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How To Configure Comport Extractor (pulling data from ORACLE databases)

  1. The config.json File
  2. The Query Files
  3. The Template Files
  4. Set Up the Oracle Client and Environment Variables

The config.json File

Copy config.json.sample to config.json and set the variables as described below. (or skip to a sample config file)

  • publish_to can be FILE or COMPORT. If it's FILE, extracted data will be written to a local CSV file, perfect for testing the output of queries. Once queries are finalized, setting it to COMPORT will send data to the Comport web application.

  • extract_from_date is a date in the format month/year, like 4/2014. If publish_to is set to FILE, this date will be used as the start date for extraction. if publish_to is set to COMPORT, this date will be ignored, and the extractor will get its start date from the Comport web application.

  • comport_baseurl is the URL of the Comport app, probably https://www.projectcomport.org/

  • comport_username and comport_password are the credentials the extractor will use to authenticate with the Comport app, you should receive them from the administrator.

  • comport_key is a string that'll be used to hash values that should be anonymized.

  • oracle_host is the address of the Oracle server.

  • oracle_port is the port to connect to on the server, probably 1521

  • oracle_database is the name of the database on the server that contains the data to be extracted.

  • oracle_username and oracle_password are the credentials the extractor will use to authenticate with the SQL database.

  • queries_dir is the directory where sql files containing the database queries are kept.

  • templates_dir is the directory where json files containing the data templates are kept. These templates describe how the results of the queries are processed and mapped.

  • proxy_http and proxy_https are the URLs of proxy servers for http and https traffic. The comport_username and comport_password will be automatically added to the URLs if necessary.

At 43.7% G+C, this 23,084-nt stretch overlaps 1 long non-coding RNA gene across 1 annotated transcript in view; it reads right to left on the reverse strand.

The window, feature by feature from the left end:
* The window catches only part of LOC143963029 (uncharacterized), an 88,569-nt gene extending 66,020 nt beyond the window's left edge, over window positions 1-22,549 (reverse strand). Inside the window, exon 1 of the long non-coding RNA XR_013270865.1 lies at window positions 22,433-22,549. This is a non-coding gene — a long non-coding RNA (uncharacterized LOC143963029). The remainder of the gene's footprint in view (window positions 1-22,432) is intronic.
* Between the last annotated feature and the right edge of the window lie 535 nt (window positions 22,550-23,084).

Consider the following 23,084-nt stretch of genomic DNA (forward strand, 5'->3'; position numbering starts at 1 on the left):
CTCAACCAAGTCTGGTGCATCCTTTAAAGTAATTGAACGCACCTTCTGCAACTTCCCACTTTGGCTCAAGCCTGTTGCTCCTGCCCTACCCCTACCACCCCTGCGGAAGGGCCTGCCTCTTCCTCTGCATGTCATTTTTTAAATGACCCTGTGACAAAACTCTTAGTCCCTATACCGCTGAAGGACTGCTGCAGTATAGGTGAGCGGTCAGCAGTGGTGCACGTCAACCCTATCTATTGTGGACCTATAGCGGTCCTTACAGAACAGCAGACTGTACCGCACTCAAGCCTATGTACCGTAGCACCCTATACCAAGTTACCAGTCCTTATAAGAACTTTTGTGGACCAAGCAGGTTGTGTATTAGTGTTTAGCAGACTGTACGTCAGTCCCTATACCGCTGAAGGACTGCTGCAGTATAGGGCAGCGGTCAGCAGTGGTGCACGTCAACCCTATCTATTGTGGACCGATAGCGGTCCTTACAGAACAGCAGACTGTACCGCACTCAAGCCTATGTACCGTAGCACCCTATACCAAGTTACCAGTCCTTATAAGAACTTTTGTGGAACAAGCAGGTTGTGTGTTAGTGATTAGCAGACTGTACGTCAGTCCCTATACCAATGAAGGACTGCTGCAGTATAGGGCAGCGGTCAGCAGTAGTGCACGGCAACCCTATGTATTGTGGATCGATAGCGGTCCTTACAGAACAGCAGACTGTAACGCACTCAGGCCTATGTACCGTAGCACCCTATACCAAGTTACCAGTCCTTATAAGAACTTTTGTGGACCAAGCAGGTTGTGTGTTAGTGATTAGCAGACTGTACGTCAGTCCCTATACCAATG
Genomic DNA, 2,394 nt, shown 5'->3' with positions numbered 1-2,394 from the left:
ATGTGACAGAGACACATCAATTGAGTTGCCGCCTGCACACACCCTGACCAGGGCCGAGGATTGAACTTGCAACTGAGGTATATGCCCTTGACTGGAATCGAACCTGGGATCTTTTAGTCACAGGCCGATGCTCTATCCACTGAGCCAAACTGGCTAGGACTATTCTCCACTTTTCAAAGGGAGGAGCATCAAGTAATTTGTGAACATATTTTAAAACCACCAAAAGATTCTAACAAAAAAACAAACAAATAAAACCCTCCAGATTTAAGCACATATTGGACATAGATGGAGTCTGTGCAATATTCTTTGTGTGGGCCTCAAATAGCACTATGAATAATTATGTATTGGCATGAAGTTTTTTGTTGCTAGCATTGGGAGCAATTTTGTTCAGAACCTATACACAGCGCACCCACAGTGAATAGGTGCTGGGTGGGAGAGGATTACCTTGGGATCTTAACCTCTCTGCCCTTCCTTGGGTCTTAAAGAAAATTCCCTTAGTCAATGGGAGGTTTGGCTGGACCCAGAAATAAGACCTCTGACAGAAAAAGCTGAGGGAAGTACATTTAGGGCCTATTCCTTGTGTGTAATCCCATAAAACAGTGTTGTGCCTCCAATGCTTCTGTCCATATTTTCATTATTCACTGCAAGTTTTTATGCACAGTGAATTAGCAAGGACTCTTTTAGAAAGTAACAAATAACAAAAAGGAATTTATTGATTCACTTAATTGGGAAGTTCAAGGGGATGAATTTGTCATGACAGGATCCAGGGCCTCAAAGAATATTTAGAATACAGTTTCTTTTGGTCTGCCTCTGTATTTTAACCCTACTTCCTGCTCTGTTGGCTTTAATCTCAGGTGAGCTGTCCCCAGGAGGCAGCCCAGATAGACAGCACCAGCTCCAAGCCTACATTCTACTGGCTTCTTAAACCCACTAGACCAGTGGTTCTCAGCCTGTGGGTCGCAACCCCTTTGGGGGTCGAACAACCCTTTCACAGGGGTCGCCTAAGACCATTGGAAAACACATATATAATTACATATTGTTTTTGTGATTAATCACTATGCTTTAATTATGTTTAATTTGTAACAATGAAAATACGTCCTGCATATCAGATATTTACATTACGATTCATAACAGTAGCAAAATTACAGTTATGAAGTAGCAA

• datasets is a list of objects that each describe a dataset to be extracted, transformed, and loaded. Each object has:

    • name a short, unique name that describes the data set, like "complaints"

    • query_filename the name of the sql file containing a database query, kept in the queries_dir. See The Query Files for an example of what the query files should look like.

    • template_filename the name of the json file containing a dataset template, kept in the templates_dir. See The Template Files for an example of what the template files should look like.

    • endpoint the endpoint on the Comport site that the data will be sent to, like "data/complaints"

Sample Config File

When your config file is filled out, it should look something like this.

{
    "publish_to": "FILE",
    "extract_from_date": "1/2005",
    "comport_baseurl": "https://www.projectcomport.org/",
    "comport_username": "Sample_Police_Department-extractor",
    "comport_password": "f5e7db81-678d-451b-8bc0-029c2687206a",
    "comport_key": "grgF5u9ZTF2yALj",
    "oracle_host": "hostname",
    "oracle_port": 1521,
    "oracle_database": "DBNAME",
    "oracle_username": "username",
    "oracle_password": "password",
    "queries_dir": "queries",
    "templates_dir": "templates",
    "proxy_http": "http://proxy.example.com/",
    "proxy_https": "http://proxy.example.com/",
    "datasets": [
        {
            "name": "complaints",
            "query_filename": "query-complaints.sql",
            "template_filename": "template-complaints.json",
            "endpoint": "data/complaints"
        },
        {
            "name": "ois",
            "query_filename": "query-ois.sql",
            "template_filename": "template-ois.json",
            "endpoint": "data/OIS"
        },
        {
            "name": "uof",
            "query_filename": "query-uof.sql",
            "template_filename": "template-uof.json",
            "endpoint": "data/UOF"
        }
    ]
}

The Query Files

Each dataset requires a query file and a template file. The locations and names of these files are defined in config.json. The query file contains a SQL query that is used to extract data from the database. Here's a very simple example that pulls data from the IADATA.INCIDENTS table:

SELECT
IADATA.INCIDENTS.incnum,
IADATA.INCIDENTS.service_type,
IADATA.INCIDENTS.occurred_dt,
IADATA.INCIDENTS.occurred_tm,
IADATA.INCIDENTS.udtext24a,
IADATA.INCIDENTS.udtext24b,
IADATA.INCIDENTS.udtext24c,
IADATA.INCIDENTS.udtext24d,
IADATA.INCIDENTS.disposition,
IADATA.INCIDENTS.citnum
FROM IADATA.INCIDENTS
WHERE IADATA.INCIDENTS.incident_type = 'Citizen complaint'
AND IADATA.INCIDENTS.occurred_dt >= to_date(:dt, 'YYYY-MM-DD')